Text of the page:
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Zayni Barakat Paperback – Sep 15 2004
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"A gripping, unforgettable work of prose fiction. It displays its author's originality of conception and execution at every step." - Edward Said, in his Foreword to the book; "Whether read as a colorful evocation of past times or as a bleak political parable, Zayni Barakat succeeds brilliantly." - Robert Irwin, Times Literary Supplement"
About the Author
Gamal Al-ghitani was born in 1945 and educated in Cairo. He has written 13 novels and 6 collections of short stories. He is currently editor-in-chief of the literary review Akhbar al-adab.
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However, Zayni Barakat is, like much of Naguib Mahfouz's later work, a pointed commentary on modern Egyptian politics. In particular, it is the story of police surveillance and what it means to live -- and work for -- a police state. Al-Ghitani captures the dis-ease and perversity of the Nasserist police state admirably. The novel thus deserves to be read both as a diversion and as an education in contemporary Arab politics.
The novel is set in the last years of the Mamluk state, an unusual state ruled by slave soldiers that controlled Egypt, the Levant, and the Red Sea (1). For over a century, the sultanate became a permanent junta, with the sultan himself merely the top-ranked oligarch. In 1516, the sultanate entered its last war with the Ottoman Empire--a war that would prove to be a crushing walk-over by Selim I the Grim. But this shattering blow to Cairo is still in the future. The ruthless and oh-so-professional spymaster Zakariyya is challenged by the rise of a mysterious, naïve-seeming inspector of markets--Zayni Barakat, notionally, his new boss (and a direct appointee of the sultan). Soon Zakariyya discovers that Zayni is even better at spying than he is, and potentially a deadly adversary for control of Cairo's immense network of informers and investigators. All his career, the effects have been felt through the rise and fall of entire factions of Mamluks and emirs. Zayni adds to the stakes by introducing pietistic populism in his public appearances.
The narrative structure is unusual and complex. There are many characters, and the point of view shifts constantly. Mainly there are four characters: Zakariyya, the perennial head of the secret police; Zayni (2), the market inspector; Visconti Gianti, the Venetian merchant; Said al-Juhayni, the idealistic student; and Shaykh Rihan, Said's mentor. All are the objects of intense scrutiny by one of the others. An obsession of the characters is the grievous injustice of Cairene society: cruelty is meted out to the innocent, while the powerful enjoy impunity--except when they fall in factional struggles.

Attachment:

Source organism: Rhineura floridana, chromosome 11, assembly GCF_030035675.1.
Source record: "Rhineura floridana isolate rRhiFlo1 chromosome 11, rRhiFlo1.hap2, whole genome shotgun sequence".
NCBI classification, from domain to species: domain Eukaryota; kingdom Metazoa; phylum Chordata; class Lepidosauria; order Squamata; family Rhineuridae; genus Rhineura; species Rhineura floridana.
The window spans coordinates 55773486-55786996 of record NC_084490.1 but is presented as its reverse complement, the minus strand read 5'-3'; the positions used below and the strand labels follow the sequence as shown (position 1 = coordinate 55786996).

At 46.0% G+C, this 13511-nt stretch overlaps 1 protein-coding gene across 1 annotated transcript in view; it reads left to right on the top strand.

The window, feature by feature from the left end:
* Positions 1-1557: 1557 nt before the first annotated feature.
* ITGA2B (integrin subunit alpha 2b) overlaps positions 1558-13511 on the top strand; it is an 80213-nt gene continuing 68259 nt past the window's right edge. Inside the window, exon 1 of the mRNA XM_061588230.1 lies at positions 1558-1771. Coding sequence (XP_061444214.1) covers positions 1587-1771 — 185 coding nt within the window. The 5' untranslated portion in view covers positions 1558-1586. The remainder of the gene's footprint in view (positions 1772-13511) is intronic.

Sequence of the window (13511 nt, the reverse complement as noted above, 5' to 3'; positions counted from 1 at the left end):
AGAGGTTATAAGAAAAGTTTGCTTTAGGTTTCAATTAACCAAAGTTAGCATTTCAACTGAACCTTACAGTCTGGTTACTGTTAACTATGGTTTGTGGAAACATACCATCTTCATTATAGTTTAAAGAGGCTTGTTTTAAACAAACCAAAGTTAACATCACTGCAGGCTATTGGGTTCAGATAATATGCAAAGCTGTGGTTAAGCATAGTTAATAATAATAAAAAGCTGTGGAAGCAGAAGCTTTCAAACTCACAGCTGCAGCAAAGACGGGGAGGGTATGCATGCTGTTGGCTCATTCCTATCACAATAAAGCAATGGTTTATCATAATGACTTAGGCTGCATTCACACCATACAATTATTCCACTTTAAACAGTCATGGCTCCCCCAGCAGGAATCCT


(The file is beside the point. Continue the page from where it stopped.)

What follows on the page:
The obvious comparisons to this book are George Orwell's 1984 and Naguib Mahfouz's Arabian Nights and Days. Orwell and Mahfouz wrote purely fictional accounts of life under murderous hypothetical regimes--Orwell's, in a familiar near-future (3), and Mahfouz's, in a faintly comical update of an ancient fairytale (4). In Orwell, the power of the super-states are terrifying and infallible; the thought police easily gull the protagonist, Winston Smith, into betraying himself. If there are splinters in the security apparatus, we never see them. In Mahfouz, the main protagonist is a "reformed" Shahriar, who imagines that he can avoid the consequences of his obsession with control. Both of these books have their place, but after reading them, a connoisseur of deep politics may want to look at the endless convoluted dilemmas and delusions of secret power.
* Translations from Arabic to English
Ira M. Lapidus, A History of Islamic Societies, 3rd ed., Cambridge University Press (2014)
Naguib Mahfouz, Arabian Nights and Days, Anchor Books (1995/1982*)
*First date refers to date of translation into English; second, original publication in Arabic.
Naguib Mahfouz, Palace Walk, Anchor Books (1990/1956*)
George Orwell, 1984, Secker & Warburg (1949)
(complete text available online at Project Gutenberg)
R. Stephen Humphreys, "The Politics of the Mamluk Sultanate: a Review Esssay," Mamluk Studies Review, IX.1 (2005), p.221
(Many of the articles in the Mamluk Studies Review are available online for free)
Carl F Petry, "Crime in Mamluk Historiography: A Fraud Case Depicted by Ibn Taghribirdi", Mamluk Studies Review, X.2 (2006) p.141
(1) FYI: many states used slave soldiers (Arabic: sing., "ghulam," pl. "ghilman"), and many states fell under the control of slave soldiers. Not all of these were Muslim. Historian Ira Lapidus (2014, p.197) uses the terms "ghulam" and "mamluk" interchangeably; "ghulam" is a more specific term ("Mamluk" just means "owned slave").
(2) Zayni Barakat is an historical figure from the Bada'i al-Zuhur fi Waqa'i of Muhammad ibn Iyas. So is Sultan al-Ghawri (r.1501-1516). A few other characters in the novel are real, but they are not prominent. The other main characters are fictional.
(3) This may be controversial, but in Orwell's personal experience the world of Winston Smith was rather familiar. The lapse from realism is, I think, surprising to most readers: it is the political cohesion and ideological sincerity of Ingsoc, not the panopticon cities, or the global scope of the three superpowers.
(4) Mahfouz's book is yet another retelling of One Thousand and One Nights; in Mahfouz's version, the Empire of Shahriar seems to be a modern police state that merely lacks modern technology. Shahriar is the emperor who resolves to marry a virgin every night, and behead her the next morning--until Scheherazade (Shahrazad) changes his mind. Realistically, Mahfouz's Shahrazad does not forgive her sociopathic husband